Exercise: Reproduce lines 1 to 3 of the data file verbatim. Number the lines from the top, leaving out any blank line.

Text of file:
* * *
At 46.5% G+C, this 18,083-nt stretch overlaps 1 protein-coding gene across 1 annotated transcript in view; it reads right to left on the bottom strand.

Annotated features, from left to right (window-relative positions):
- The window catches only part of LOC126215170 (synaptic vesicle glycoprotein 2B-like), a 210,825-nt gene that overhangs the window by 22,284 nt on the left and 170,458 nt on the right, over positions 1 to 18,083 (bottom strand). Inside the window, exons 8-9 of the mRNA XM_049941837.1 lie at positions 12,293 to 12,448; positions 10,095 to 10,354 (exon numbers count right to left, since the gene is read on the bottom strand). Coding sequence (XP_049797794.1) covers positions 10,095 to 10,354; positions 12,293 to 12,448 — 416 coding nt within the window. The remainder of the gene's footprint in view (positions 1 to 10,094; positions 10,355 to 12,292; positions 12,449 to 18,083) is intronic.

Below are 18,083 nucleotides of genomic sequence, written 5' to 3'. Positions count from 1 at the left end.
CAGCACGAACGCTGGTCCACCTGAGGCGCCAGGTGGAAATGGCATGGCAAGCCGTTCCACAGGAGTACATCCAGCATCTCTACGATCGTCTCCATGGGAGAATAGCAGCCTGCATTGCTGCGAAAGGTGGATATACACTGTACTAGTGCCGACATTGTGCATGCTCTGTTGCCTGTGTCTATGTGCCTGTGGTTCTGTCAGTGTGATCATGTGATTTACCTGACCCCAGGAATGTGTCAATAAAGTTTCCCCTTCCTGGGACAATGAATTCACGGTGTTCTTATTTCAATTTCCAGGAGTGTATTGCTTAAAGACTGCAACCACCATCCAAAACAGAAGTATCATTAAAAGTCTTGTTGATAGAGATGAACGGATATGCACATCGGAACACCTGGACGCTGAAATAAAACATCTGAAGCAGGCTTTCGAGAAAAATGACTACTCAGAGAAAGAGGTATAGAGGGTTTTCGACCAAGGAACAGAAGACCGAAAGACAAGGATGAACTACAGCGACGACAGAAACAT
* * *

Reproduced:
At 46.5% G+C, this 18,083-nt stretch overlaps 1 protein-coding gene across 1 annotated transcript in view; it reads right to left on the bottom strand.

Annotated features, from left to right (window-relative positions):
- The window catches only part of LOC126215170 (synaptic vesicle glycoprotein 2B-like), a 210,825-nt gene that overhangs the window by 22,284 nt on the left and 170,458 nt on the right, over positions 1 to 18,083 (bottom strand). Inside the window, exons 8-9 of the mRNA XM_049941837.1 lie at positions 12,293 to 12,448; positions 10,095 to 10,354 (exon numbers count right to left, since the gene is read on the bottom strand). Coding sequence (XP_049797794.1) covers positions 10,095 to 10,354; positions 12,293 to 12,448 — 416 coding nt within the window. The remainder of the gene's footprint in view (positions 1 to 10,094; positions 10,355 to 12,292; positions 12,449 to 18,083) is intronic.